Meeting, greeting and giving back

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James Overstreet

It’s been a while since my last column. I don’t like to go so long between columns, but with the Elite Series season and a lot of new demands on my time since the GEICO Bassmaster Classic, I’ve been busier than ever before in my angling career. It’s one of those “good” problems, I suppose.

Maybe I should start by saying that winning the Classic has been everything it’s cracked up to be. I’ve really enjoyed my time as champion and look forward to every chance I have to get out on the road, meet fishing fans and support my sponsors. I realize that all the extra attention isn’t for everyone, and the additional demands can be overwhelming at times, but winning was a big goal for me professionally, and I’m looking forward to being the best champion I can be.

I suppose the biggest difference between my life and career before the 2016 Classic and since that time is that more people recognize me than ever before. The Classic offers such a giant stage and intense spotlight that a lot of very casual fans take notice. Even at church, people who probably never knew I was a professional angler are coming up to congratulate me and talk fishing. On the road, I’m getting stopped at gas stations and boat ramps more than ever before.

I’ve always enjoyed meeting other anglers, and winning the Classic has put me in a position to meet more fellow fishermen than ever before. I really love that about it.

The Classic has also meant that I have a lot more requests for appearances and chances to speak to groups. I’ve been able to accept a lot of those opportunities — as many as my travel and tournament schedule permits — and they’ve been fun. I think I appreciate the attention more because I spent a lot of years on the trail before it came my way. It’s nice to be wanted and in demand.

If there’s a down-side to being the Classic champion, it’s that I also have to say “no” more often than ever before. There are just so many hours in the day, so many days in the year, and the life of a touring bass pro is already pretty hectic. When a lot of new requests are added to the schedule, I’ve had to accept the fact that I can’t always say “yes.” I don’t like it, but it’s reality. And I want everyone to know that I say “yes” every time I possibly can. I take my situation and responsibilities very seriously. As I mentioned, I want to be the best Classic champion I can possibly be. I understand that not every fishing fan was rooting for me to win, but I want to do a good job for them too and to give something back to the sport that has given me and my family so much.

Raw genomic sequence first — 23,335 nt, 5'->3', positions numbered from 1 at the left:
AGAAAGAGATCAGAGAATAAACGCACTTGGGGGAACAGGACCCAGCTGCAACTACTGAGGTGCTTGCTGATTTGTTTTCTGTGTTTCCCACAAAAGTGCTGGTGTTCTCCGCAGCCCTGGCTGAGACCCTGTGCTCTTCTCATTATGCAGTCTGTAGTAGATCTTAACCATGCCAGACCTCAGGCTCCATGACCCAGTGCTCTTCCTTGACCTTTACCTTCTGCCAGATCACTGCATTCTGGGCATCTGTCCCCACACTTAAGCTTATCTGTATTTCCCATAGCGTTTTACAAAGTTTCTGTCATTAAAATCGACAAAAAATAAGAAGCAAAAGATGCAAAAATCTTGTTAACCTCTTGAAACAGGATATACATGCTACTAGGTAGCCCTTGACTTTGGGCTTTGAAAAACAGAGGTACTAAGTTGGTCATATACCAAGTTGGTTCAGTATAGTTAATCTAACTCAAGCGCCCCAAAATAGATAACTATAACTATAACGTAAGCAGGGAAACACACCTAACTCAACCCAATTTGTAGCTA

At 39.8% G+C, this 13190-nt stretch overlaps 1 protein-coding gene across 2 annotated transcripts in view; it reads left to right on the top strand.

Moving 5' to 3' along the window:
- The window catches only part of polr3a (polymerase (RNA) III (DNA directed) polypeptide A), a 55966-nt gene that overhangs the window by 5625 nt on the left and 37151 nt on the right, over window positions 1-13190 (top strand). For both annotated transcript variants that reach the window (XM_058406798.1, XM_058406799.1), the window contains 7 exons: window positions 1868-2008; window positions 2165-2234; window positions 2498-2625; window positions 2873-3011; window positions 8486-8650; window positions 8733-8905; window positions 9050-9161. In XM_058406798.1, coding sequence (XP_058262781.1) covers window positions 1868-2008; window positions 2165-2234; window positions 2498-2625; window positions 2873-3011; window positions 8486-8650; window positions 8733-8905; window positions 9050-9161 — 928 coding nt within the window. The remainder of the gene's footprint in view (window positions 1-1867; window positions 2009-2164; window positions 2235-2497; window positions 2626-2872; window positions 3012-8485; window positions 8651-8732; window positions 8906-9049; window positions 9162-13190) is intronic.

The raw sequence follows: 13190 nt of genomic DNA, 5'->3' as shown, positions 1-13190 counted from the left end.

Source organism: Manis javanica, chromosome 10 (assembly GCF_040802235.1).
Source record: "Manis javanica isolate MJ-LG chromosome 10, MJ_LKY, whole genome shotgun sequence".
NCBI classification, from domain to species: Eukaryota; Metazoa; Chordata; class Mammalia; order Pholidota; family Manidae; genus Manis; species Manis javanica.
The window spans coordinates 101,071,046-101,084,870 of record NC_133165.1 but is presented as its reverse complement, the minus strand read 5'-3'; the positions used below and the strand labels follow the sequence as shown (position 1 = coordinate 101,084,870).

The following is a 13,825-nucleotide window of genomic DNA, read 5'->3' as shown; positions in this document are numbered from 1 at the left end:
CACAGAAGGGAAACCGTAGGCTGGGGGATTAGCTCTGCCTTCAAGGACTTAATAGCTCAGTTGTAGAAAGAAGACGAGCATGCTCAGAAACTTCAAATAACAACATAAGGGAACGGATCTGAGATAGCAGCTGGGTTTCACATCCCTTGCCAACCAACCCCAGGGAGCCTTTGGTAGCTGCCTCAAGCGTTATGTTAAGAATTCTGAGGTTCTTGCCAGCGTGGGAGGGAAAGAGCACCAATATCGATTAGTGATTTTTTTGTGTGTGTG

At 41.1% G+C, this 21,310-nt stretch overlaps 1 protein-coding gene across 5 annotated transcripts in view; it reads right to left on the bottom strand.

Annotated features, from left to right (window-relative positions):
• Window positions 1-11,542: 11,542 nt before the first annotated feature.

One thing I’m really excited about this year is my "Healing Heroes in Action Tour." I’ve been doing it for a couple of years now, and it’s back for 2016 with a lot of support from my sponsors. I look at it as a small token of appreciation for the military veterans who risk their lives to keep the rest of us safe.

Four times this year, we’re going to have special events following Elite tournaments. With the help of the Wounded Warriors in Action Foundation, we're selecting veterans who suffered injuries during their tour of duty, and we're taking them fishing.

At each event, there will be three boats — myself and two other Elite pros. We’ll each be paired with a veteran, and we’ll fish as teams. My sponsors have provided some amazing support and prizes that I’ll tell you about later. A fourth spot in the tournament — for another boat with two anglers — will be auctioned off online. Having done a few of these, I can tell you that they’re a lot of fun and very rewarding. I hope you’ll consider bidding and supporting a great cause. All proceeds go to the Wounded Warriors in Action Foundation, and you can get more information soon on my Facebook page.